Hereditary

Just because you’re paranoid doesn’t mean your family isn’t out to get you.

It’s still a compliment when the worst thing you can say about a horror film is that its reach exceeds its grasp, and Ari Aster’s Hereditary could have benefited from a bit more focus on the story level. When her mentally disturbed mother dies, artist Annie (Toni Collette) finds her troubled family is beginning to unravel further, and she suspects supernatural forces are at play around her tween daughter Charlie (Milly Shapiro) and teenage son Peter (Alex Wolff). Hereditary has been compared to The Babadook and It Follows, but it lacks their laser-like sense of claustrophobia and tries to go into too many directions in its third act.

Story bloat aside, Hereditary is an effective mood piece on the trauma of not just familial death, but bad familial death — and it makes a strong case for some deaths being worse than others. Toni Collette’s performance has been getting lots of advance buzz, deservedly, although Hereditary’s true cornerstone is Alex Wolff, who does much of the emotional heavy lifting as a young man who can’t begin to fathom how deep his waking nightmare runs. The camera often lingers on his expressive face long beyond the point of audience comfort, and it’s Wolff’s often-wordless, always-riveting performance which makes Hereditary one of the most emotionally harrowing horror movies in years.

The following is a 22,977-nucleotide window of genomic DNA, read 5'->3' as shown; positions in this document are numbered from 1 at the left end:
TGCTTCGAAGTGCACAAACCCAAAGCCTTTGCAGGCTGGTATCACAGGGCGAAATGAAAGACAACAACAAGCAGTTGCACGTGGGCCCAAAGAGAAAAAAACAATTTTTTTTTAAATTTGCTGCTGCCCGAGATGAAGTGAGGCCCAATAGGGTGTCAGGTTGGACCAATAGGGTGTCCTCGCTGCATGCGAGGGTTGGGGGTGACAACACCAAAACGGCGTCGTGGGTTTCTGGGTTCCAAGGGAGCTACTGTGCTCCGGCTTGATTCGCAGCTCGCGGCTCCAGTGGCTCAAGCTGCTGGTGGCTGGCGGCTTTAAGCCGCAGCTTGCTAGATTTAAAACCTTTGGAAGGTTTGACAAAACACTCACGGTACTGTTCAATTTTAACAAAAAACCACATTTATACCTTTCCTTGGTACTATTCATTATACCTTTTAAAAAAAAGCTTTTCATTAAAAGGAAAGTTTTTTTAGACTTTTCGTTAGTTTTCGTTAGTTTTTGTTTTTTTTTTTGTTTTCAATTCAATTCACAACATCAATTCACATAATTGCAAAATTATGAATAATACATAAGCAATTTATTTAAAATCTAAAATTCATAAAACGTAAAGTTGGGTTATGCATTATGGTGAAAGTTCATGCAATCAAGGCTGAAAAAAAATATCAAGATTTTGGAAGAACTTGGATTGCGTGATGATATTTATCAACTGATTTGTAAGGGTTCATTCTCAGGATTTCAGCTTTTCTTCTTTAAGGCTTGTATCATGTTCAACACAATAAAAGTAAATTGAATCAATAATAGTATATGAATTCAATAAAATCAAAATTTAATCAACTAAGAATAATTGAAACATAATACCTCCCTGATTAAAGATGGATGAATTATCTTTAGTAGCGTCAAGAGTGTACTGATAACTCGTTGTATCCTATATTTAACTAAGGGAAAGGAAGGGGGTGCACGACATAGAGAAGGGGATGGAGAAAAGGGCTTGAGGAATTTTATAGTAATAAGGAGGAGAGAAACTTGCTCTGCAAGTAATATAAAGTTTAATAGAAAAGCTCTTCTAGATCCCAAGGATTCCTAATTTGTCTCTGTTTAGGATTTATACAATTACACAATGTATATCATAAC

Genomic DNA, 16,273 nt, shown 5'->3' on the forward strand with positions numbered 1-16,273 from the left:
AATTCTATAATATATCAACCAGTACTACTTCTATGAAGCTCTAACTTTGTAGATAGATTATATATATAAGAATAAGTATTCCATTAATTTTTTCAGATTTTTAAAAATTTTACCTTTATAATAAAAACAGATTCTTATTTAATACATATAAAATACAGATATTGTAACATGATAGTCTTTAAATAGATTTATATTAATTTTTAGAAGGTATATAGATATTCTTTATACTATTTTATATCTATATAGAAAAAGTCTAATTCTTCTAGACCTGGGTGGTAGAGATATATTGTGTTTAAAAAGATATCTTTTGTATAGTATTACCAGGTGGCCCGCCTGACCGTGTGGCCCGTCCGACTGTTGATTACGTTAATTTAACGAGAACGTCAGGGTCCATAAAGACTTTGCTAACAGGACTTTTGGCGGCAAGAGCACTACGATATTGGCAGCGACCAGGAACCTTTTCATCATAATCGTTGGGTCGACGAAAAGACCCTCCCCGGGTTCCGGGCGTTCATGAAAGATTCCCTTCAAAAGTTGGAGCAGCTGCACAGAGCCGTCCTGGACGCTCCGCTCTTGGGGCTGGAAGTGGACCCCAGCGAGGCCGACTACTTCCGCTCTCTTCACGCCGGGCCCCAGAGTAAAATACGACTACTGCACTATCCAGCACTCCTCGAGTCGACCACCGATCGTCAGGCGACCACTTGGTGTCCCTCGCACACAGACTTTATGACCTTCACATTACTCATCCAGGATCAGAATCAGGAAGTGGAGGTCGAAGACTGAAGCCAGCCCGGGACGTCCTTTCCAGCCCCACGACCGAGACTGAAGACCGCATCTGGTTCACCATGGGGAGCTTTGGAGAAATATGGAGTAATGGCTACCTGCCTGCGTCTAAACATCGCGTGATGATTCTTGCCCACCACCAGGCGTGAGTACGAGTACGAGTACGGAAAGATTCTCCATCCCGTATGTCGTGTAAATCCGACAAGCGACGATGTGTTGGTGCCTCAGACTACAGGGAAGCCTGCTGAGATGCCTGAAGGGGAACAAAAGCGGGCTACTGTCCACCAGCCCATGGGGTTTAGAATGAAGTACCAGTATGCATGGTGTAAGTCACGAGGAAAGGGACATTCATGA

Rated R. 
Opens Friday at the AMC Metreon 16 and AMC Van Ness 14.

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Hereditary-

Just because you’re paranoid doesn’t mean your family isn’t out to get you.

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